This is the third post in a series about exploring the changing landscape of modern applications. In Part 1, I discuss how organizations started knocking down the wall between software engineers and administrators. In Part 2, I explore the history of containers and how they solved problems for developers and enterprise IT. Before we continue our journey, here’s a brief synopsis of what we’ve covered so far.
Enterprise IT organizations were tired of the cycle of six-month releases and lethargic deployments. They saw companies like Netflix embracing microservices, which helped them leapfrog their competitors. And they wanted to do that too. So they started building applications using microservices, transforming into a DevOps culture, and breaking large teams into smaller ones to build and run these microservices.
But you can run into some problems when you build and run microservices in DevOps teams. For example, one hurdle was packaging applications so you could deploy them in any environment, including a developer’s laptop. Containers solved this issue, but that resulted in having a lot of containers to manage. And that’s where the story of Kubernetes begins.
So let’s get into our time machine and go back to the time just before Kubernetes appeared on the scene.
How We Got Here: The Necessity of Kubernetes
Kubernetes is an application management platform.
As a very short aside, I’ll distinguish it from OpenStack, which was an infrastructure platform. Kubernetes and OpenStack are very different, but they did generate similar levels of interest. Ultimately, Kubernetes has succeeded where OpenStack failed. Why? Kubernetes focuses on where the business value is in Enterprise IT—applications. OpenStack orchestrated infrastructure. But, no matter how good your infrastructure orchestration or management is, you’re not solving business problems if you can’t run an application on top of it.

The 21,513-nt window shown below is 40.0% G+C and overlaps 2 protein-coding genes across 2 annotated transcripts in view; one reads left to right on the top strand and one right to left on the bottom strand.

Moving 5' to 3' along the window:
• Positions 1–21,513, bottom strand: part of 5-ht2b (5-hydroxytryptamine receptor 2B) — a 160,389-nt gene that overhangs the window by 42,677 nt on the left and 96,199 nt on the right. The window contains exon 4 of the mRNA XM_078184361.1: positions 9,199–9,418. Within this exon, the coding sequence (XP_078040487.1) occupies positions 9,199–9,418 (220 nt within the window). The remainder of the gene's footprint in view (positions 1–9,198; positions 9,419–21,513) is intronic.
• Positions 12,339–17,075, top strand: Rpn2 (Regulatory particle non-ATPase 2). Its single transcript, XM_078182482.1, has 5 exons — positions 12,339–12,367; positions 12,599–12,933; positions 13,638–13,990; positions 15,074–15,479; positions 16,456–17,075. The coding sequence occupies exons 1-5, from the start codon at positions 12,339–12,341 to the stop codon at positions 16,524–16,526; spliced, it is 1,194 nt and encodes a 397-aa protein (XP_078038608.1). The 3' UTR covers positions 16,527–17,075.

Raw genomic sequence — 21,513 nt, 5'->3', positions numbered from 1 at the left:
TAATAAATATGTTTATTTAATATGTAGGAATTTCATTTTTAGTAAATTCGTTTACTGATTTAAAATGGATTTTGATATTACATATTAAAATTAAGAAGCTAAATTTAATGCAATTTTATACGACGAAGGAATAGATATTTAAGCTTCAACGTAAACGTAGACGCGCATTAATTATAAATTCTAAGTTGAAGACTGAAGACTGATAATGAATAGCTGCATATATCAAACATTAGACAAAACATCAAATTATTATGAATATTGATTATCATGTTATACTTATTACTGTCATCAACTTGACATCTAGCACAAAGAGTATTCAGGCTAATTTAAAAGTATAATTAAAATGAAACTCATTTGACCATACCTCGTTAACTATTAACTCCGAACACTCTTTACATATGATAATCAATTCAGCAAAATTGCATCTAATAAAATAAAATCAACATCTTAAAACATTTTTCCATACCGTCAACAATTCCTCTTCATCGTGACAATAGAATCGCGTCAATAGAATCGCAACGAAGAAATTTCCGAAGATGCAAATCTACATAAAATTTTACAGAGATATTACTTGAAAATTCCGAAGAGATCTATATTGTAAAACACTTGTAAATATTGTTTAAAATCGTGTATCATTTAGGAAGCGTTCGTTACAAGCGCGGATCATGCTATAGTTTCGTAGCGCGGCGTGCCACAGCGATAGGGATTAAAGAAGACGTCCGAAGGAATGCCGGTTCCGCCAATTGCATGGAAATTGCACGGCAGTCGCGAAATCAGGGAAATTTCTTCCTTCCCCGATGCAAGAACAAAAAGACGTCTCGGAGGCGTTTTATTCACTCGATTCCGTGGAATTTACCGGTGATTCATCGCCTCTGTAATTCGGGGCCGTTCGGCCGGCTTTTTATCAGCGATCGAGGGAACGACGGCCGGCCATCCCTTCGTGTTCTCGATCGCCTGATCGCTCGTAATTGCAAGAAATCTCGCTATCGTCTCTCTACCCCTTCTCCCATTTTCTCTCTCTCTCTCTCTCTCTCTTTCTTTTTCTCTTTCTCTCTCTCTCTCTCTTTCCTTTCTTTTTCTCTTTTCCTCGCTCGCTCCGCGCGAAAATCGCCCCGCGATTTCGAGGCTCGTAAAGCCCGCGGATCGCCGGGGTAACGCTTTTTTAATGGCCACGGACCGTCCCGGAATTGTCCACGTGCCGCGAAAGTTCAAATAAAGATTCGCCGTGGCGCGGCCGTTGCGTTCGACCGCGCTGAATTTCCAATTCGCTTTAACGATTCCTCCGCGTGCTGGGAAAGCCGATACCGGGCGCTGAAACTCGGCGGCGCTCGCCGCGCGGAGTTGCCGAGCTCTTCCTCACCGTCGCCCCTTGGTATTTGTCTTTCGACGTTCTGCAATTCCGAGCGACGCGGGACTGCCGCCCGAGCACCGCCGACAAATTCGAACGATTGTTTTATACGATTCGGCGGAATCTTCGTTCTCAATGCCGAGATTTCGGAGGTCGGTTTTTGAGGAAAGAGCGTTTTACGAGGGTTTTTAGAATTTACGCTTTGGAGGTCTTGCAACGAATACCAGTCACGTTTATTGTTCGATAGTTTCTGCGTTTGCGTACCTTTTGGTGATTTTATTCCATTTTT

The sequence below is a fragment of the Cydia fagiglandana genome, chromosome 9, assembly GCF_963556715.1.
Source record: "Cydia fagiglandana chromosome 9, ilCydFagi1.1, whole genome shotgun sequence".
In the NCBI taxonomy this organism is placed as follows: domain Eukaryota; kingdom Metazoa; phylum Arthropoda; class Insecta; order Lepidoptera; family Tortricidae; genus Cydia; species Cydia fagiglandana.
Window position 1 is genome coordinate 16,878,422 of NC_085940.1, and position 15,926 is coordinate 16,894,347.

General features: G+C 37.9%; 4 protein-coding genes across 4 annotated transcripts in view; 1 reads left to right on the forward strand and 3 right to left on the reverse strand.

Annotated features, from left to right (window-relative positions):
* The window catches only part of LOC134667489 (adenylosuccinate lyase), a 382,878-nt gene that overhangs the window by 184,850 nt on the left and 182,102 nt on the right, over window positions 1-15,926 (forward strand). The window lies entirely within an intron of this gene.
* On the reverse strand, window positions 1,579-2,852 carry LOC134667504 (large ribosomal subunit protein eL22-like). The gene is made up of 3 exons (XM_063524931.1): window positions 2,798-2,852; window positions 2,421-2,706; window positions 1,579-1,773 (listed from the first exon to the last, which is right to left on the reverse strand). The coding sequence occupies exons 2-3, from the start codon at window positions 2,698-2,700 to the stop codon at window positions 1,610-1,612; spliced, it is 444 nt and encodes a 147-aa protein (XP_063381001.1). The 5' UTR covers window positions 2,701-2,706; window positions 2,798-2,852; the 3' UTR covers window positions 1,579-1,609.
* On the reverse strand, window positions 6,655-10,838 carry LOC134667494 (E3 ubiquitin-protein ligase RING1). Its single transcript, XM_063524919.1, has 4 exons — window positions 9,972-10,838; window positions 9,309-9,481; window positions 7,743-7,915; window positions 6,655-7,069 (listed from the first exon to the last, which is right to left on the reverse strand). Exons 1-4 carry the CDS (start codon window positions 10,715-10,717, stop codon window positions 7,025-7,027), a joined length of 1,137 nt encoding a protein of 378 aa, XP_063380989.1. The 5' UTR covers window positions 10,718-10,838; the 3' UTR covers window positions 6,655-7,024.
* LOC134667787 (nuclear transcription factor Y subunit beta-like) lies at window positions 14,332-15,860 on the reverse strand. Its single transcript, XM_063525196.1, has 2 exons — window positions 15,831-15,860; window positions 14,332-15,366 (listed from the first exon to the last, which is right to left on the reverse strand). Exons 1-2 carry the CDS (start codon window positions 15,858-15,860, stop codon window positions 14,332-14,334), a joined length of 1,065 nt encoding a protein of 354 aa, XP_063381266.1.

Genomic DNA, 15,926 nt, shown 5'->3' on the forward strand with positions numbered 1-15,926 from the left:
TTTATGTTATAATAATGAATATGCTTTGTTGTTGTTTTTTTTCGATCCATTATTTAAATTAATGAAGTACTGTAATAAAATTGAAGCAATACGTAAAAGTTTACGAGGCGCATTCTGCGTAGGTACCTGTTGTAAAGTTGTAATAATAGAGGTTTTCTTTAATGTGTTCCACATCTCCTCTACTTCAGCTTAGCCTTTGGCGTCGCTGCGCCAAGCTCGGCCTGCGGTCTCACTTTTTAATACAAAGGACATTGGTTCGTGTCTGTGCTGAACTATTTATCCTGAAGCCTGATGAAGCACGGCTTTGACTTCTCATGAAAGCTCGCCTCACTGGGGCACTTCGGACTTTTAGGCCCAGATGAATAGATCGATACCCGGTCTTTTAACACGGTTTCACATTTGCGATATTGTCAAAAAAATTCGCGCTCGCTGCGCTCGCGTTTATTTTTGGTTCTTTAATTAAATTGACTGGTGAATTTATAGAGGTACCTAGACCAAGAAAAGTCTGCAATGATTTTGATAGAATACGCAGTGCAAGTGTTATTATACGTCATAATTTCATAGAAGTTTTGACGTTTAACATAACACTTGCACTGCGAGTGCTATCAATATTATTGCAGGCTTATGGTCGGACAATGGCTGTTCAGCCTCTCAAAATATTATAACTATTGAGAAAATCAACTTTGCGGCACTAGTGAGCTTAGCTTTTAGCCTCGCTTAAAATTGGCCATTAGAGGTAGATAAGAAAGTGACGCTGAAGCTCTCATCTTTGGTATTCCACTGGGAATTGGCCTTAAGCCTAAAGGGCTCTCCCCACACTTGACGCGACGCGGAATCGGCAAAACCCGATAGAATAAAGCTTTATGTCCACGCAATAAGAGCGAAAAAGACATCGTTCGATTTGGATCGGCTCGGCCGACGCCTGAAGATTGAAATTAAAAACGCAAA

Platform as a Service (PaaS) provides the infrastructure to run an application and many of the application-specific processes required for daily operations: upgrades, deployments, migrations, and others. Pretty early on—after the birth of the cloud and Infrastructure as a Service (IaaS)—on-demand servers and storage were helpful, but developers still had to do a lot of work to deploy an application to production. They wanted to focus on their code instead of figuring out how to get an app from their laptop onto a server in the cloud somewhere.
Several companies set out to simplify things for developers to deploy and run applications. One of these is Heroku, which Salesforce acquired in 2010 to provide PaaS. Another company, dotCloud, wasn’t as well known as Heroku, but it was probably more influential. The dotCloud team went on to form Docker.
Before Docker, dotCloud built a PaaS for Ruby and Node JS applications. The company wanted to provide a way for developers to easily deploy and run an application without having to focus on operations. Just give the PaaS the code, and the PaaS would run it.
Both Heroku and dotCloud were very developer-centric. But this idea that developers should be able to focus on their applications, not on infrastructure, isn’t applicable only to small-end application developers and startups.